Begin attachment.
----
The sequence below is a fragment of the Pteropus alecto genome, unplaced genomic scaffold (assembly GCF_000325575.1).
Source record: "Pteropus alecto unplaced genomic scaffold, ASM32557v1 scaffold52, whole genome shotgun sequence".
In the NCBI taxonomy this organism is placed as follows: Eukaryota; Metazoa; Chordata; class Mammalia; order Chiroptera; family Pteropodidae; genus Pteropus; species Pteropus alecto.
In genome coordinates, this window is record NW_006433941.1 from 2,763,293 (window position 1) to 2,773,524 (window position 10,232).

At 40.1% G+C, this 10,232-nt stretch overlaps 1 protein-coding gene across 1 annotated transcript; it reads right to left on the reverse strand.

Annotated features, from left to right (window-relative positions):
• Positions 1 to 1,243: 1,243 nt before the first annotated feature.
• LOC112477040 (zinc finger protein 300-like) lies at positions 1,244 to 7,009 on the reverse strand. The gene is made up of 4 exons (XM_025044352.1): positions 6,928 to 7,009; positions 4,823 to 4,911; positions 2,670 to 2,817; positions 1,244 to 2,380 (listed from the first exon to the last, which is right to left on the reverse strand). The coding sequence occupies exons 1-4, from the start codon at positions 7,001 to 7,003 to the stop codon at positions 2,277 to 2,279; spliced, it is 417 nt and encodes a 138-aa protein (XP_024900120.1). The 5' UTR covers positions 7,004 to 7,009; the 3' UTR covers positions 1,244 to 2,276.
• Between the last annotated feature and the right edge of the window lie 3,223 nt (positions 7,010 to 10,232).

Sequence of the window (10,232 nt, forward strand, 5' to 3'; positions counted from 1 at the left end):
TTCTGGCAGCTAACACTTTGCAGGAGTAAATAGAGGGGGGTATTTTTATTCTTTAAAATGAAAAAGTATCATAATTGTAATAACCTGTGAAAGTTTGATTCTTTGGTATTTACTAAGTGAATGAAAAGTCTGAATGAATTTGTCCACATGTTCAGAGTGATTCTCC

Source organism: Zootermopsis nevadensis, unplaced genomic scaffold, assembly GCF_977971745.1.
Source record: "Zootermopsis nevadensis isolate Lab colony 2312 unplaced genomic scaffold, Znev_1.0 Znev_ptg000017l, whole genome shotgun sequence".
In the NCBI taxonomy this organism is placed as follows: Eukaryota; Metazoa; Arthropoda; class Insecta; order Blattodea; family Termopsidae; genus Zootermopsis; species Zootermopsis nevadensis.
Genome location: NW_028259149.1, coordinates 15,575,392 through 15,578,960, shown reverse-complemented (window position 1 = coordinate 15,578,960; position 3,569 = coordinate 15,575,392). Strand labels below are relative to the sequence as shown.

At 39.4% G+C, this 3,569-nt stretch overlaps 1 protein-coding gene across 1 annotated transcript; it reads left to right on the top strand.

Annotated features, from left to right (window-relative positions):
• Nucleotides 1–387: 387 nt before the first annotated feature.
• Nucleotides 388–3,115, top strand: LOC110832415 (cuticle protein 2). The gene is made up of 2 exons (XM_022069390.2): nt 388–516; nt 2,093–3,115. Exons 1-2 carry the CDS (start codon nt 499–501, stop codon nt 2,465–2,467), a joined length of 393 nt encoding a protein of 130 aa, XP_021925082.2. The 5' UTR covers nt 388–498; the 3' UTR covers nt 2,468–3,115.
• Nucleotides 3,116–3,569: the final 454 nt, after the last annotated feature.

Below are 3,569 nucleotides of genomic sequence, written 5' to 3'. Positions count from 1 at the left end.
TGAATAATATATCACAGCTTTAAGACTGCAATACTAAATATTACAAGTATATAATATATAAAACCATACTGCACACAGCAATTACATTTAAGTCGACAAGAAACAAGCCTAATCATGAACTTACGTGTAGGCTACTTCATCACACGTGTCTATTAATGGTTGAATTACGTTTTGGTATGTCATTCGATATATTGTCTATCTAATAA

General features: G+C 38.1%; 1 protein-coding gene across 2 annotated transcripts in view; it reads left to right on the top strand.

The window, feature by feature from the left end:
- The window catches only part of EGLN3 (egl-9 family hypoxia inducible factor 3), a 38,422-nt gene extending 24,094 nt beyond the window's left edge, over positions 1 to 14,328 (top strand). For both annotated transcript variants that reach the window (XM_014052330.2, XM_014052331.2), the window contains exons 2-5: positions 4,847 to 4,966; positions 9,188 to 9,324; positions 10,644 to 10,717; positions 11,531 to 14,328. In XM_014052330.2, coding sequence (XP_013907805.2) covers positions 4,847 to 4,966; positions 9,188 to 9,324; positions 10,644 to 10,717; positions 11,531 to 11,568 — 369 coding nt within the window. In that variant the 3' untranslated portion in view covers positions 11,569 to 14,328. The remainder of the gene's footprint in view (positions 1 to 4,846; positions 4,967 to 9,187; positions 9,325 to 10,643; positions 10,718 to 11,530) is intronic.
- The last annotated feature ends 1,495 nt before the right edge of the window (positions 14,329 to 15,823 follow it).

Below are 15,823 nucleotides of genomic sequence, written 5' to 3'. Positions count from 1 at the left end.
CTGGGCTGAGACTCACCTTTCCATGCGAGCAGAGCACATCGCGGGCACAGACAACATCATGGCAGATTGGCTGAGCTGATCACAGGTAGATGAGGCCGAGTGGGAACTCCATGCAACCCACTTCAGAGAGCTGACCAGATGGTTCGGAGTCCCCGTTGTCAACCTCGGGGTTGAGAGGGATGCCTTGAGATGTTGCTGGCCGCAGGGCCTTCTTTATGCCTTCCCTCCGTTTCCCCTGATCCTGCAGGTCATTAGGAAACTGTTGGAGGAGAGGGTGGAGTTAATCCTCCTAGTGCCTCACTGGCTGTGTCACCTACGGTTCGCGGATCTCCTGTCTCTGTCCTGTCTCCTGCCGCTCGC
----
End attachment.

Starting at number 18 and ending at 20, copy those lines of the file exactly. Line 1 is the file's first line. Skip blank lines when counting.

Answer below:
• Nucleotides 1–387: 387 nt before the first annotated feature.
• Nucleotides 388–3,115, top strand: LOC110832415 (cuticle protein 2). The gene is made up of 2 exons (XM_022069390.2): nt 388–516; nt 2,093–3,115. Exons 1-2 carry the CDS (start codon nt 499–501, stop codon nt 2,465–2,467), a joined length of 393 nt encoding a protein of 130 aa, XP_021925082.2. The 5' UTR covers nt 388–498; the 3' UTR covers nt 2,468–3,115.
• Nucleotides 3,116–3,569: the final 454 nt, after the last annotated feature.